This conversation was led by Katia Koelle, Associate Professor of Biology at Emory University, and Michael Martin, PhD Student at Emory University. During a transmission event, viral particles from a donor seed infection in a recipient individual. If a small number of viral particles seed the infection, transmission bottlenecks are said to be stringent or narrow. Alternatively, transmission bottlenecks can be loose or wide. We have in the past developed statistical methods to quantify transmission bottleneck sizes, and here will discuss our work and that of others that have applied these methods to SARS-CoV-2. We find that SARS-CoV-2, like seasonal influenza viruses, have extremely narrow bottlenecks of fewer than 5 particles. We discuss the implications of these results for viral evolution and adaptation at the population level, and their implications for reconstructing who-infected-whom in smaller outbreaks.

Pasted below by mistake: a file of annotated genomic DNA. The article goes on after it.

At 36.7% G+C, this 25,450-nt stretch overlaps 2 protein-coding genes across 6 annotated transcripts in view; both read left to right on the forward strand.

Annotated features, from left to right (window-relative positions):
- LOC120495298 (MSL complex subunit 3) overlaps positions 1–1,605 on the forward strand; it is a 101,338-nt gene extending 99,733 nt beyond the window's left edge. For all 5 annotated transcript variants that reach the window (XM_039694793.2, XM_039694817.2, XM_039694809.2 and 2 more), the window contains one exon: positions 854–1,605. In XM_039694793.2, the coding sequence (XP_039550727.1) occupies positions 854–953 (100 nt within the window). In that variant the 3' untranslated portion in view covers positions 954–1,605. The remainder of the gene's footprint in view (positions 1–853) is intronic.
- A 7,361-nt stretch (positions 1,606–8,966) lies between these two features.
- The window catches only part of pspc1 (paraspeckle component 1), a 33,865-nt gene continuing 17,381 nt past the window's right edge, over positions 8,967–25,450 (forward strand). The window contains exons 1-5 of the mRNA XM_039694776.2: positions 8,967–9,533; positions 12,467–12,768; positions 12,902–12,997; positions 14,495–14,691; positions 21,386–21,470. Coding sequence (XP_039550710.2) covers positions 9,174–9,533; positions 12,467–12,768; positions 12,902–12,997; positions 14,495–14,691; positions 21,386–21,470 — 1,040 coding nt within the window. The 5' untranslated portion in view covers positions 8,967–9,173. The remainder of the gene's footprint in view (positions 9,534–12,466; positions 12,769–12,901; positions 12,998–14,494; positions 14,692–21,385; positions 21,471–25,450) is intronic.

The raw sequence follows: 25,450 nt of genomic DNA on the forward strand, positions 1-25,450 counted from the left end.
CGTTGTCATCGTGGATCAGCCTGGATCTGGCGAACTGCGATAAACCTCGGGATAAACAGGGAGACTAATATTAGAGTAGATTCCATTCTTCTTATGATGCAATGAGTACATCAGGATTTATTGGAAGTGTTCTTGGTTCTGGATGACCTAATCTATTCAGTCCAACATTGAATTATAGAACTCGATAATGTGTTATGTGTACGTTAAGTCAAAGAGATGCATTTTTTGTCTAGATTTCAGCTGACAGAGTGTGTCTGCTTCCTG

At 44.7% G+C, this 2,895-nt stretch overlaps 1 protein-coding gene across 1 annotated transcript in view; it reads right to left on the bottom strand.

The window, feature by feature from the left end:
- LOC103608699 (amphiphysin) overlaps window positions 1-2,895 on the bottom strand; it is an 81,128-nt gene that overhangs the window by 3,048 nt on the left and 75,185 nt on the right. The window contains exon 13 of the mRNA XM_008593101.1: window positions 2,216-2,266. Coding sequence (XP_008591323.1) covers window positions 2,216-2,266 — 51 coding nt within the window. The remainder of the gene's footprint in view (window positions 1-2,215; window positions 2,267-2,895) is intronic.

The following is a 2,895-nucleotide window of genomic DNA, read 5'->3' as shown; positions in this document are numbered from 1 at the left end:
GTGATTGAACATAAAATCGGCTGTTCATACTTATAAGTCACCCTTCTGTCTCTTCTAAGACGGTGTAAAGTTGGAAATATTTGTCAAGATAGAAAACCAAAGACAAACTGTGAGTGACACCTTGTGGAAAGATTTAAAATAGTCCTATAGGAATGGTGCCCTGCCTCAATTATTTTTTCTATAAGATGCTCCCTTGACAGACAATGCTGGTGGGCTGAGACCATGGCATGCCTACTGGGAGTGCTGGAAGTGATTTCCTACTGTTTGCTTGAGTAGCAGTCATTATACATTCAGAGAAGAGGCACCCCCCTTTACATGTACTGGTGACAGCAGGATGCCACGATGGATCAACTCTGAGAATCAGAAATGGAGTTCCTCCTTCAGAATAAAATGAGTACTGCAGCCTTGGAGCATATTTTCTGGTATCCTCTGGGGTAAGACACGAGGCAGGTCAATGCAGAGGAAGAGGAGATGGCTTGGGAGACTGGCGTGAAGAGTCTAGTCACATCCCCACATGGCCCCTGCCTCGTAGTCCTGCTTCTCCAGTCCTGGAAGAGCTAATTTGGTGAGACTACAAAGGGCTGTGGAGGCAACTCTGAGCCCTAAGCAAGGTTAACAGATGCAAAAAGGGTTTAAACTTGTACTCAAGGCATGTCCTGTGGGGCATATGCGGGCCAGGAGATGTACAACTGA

- Martin and Koelle preprint, “Reanalysis of deep-sequencing data from Austria points towards a small SARS-CoV-2 transmission bottleneck on the order of one to three virions”
- Lythgoe et al. 2021, “SARS-CoV-2 within-host diversity and transmission”
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